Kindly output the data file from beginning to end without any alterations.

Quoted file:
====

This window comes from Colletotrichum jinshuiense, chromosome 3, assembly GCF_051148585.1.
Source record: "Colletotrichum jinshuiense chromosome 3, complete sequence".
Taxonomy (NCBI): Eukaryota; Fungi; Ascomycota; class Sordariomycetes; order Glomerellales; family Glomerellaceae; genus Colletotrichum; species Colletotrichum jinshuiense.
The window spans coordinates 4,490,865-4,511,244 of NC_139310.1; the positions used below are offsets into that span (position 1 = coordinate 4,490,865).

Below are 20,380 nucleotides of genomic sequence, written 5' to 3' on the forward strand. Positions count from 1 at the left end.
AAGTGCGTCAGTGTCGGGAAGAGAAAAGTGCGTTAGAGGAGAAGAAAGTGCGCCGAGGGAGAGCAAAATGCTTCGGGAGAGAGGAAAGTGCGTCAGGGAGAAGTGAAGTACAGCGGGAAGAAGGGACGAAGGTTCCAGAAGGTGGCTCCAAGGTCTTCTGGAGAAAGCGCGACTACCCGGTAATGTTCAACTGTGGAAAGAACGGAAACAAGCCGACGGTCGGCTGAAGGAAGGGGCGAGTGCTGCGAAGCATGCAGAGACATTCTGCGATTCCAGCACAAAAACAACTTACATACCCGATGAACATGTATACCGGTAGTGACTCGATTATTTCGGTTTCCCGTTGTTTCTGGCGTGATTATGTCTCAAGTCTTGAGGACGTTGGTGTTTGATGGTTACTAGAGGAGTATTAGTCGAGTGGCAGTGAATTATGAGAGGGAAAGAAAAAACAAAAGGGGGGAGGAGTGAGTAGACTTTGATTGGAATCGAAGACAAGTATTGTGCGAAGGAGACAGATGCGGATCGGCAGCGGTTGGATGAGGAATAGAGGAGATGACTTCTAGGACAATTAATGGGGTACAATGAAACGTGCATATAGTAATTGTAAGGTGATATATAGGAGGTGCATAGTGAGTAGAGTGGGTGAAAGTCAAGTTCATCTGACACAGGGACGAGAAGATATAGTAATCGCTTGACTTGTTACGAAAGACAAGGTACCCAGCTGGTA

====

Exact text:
This window comes from Colletotrichum jinshuiense, chromosome 3, assembly GCF_051148585.1.
Source record: "Colletotrichum jinshuiense chromosome 3, complete sequence".
Taxonomy (NCBI): Eukaryota; Fungi; Ascomycota; class Sordariomycetes; order Glomerellales; family Glomerellaceae; genus Colletotrichum; species Colletotrichum jinshuiense.
The window spans coordinates 4,490,865-4,511,244 of NC_139310.1; the positions used below are offsets into that span (position 1 = coordinate 4,490,865).

Below are 20,380 nucleotides of genomic sequence, written 5' to 3' on the forward strand. Positions count from 1 at the left end.
AAGTGCGTCAGTGTCGGGAAGAGAAAAGTGCGTTAGAGGAGAAGAAAGTGCGCCGAGGGAGAGCAAAATGCTTCGGGAGAGAGGAAAGTGCGTCAGGGAGAAGTGAAGTACAGCGGGAAGAAGGGACGAAGGTTCCAGAAGGTGGCTCCAAGGTCTTCTGGAGAAAGCGCGACTACCCGGTAATGTTCAACTGTGGAAAGAACGGAAACAAGCCGACGGTCGGCTGAAGGAAGGGGCGAGTGCTGCGAAGCATGCAGAGACATTCTGCGATTCCAGCACAAAAACAACTTACATACCCGATGAACATGTATACCGGTAGTGACTCGATTATTTCGGTTTCCCGTTGTTTCTGGCGTGATTATGTCTCAAGTCTTGAGGACGTTGGTGTTTGATGGTTACTAGAGGAGTATTAGTCGAGTGGCAGTGAATTATGAGAGGGAAAGAAAAAACAAAAGGGGGGAGGAGTGAGTAGACTTTGATTGGAATCGAAGACAAGTATTGTGCGAAGGAGACAGATGCGGATCGGCAGCGGTTGGATGAGGAATAGAGGAGATGACTTCTAGGACAATTAATGGGGTACAATGAAACGTGCATATAGTAATTGTAAGGTGATATATAGGAGGTGCATAGTGAGTAGAGTGGGTGAAAGTCAAGTTCATCTGACACAGGGACGAGAAGATATAGTAATCGCTTGACTTGTTACGAAAGACAAGGTACCCAGCTGGTA